[Nfbmo] employment, education, are you ar Braille or Print Reader

Susan Ford johnsusanford at earthlink.net
Mon Apr 13 03:12:12 UTC 2009


I think you know most of this stuff about me, but you will have it for your 

I am a Braille reader.  I know the print letters, bot in manuscript and most 
of them in cursive, but I can't see them.  I have learned to write them in 
print, and so can write a note to someone if I have no computer or 
typewriter and need to write something.  I am, however, not confident enough 
of writing small to be able to write checks.  I sign them, but have someone 
else write them out for me.  I have labeled my microwave in Braille for 
convenience.  I have a Braille-labeled pillbox in which I sort my 
medications on a weekly basis.  That is easier than carrying several pill 
bottles with me every day.  I identify my medications by touch, and can, 
therefore, sort them myself without assistance.  My grocery lists are 
written in Braille, and then I go to the store with someone who can see so 
that they can locate the items that I tell them.  That also makes them 
available to write the check that I sign at the store.  I hire a reader to 
assist me with bill-paying on a regular basis, preferrably every two weeks. 
I use Braille to copy words or choir music, because I sing in the church 
choir.  I also have a hymnal, a Bible, and a collection of words to music, 
so that if we have every sung the song before, it is done.  I have a Braille 
printer, and if there is new music, a friend can type the words into the 
computer, e-mail it to me, and then I can make a copy for both my son and 
me, (he also sings in the choir.) I use Braille at work on a daily basis.  I 
teach Braille to perhaps as many as fifteen students at a time.  I label my 
clothing paryt of the time so that I know what color garments are.  This is 
particularly true if I buy two blouses alike except for their color---the 
same for slacks.  I take Braille notes in many circumstances, although I 
take notes on the computer when I am interviewing clients.  My computer has 
speech access, but my pac-mate also has a Braille display.  This permits me 
to read back what I have written without causing disruption during a client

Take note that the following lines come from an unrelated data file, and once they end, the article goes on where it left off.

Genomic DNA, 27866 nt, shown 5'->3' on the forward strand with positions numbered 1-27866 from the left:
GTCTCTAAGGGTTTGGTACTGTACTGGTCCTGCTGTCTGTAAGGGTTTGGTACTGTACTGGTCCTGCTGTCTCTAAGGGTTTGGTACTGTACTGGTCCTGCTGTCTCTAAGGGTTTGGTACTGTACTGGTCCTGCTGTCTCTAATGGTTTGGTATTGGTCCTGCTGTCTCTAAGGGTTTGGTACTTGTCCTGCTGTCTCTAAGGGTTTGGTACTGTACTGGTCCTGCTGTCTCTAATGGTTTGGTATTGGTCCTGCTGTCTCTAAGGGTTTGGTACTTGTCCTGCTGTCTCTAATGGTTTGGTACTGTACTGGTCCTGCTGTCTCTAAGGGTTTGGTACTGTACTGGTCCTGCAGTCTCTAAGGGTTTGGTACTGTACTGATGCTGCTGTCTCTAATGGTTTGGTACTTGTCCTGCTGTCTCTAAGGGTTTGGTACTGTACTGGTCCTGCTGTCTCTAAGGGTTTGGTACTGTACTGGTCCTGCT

I suspect I have missed many ways that I use Braille, but it is sufficient 
to tell you that Braille is an essential tool to me.  I first learned it 
when I was in kindergarten.  I have used it all through grade school, high 
school, and both a bachelor's degree and master's degree study.  I read 
about 200 words per minute aloud.  This is not amazingly fast, but it is 
faster than many Braille users read.  I think it is a reasonable 
expectation, if a child is taught Braille at a young age and permitted to 
use it continuously throughout his formative years.  We don't develop skill 
in reading without doing so.  Think of how it was, parents, when you learned 
print.  It did not come without practice.  You did not read as well as you 
do now until you were perhaps in 7th grade, and after that, your vocabulary 
continued to develop.  This is added to explain why it is so important to 
encourage your children to learn Braille early, and not be too eager to 
insist that they use a computer or Braille notetaker before their Braille 
skills are fully developed.

What else can I say?

----- Original Message ----- 
From: "Debbie Wunder" <debbiewunder at earthlink.net>
To: <nfbmo at nfbnet.org>
Sent: Thursday, April 09, 2009 8:21 AM
Subject: [Nfbmo] employment, education, are you ar Braille or Print Reader

>I would be interested in hearing from all of you , sharing what type of 
>employment you do? How di you obtain your goals? Do you read Braille, Large 
>Print, both or do you use another medium? If you are a Braille reader 
>please tell at what age you learned Braille, and how it impacts your life. 
>Do you use Braille to label your medicine, CD's, DVD's, microwavewwave? If 
>you use another alternative technique please share that as well.
> I am hoping to get lots of imput to share with our Parents of Blind 
> Children.
> Debbie Wunder
> debbiewunder at earthlink.net
> _______________________________________________
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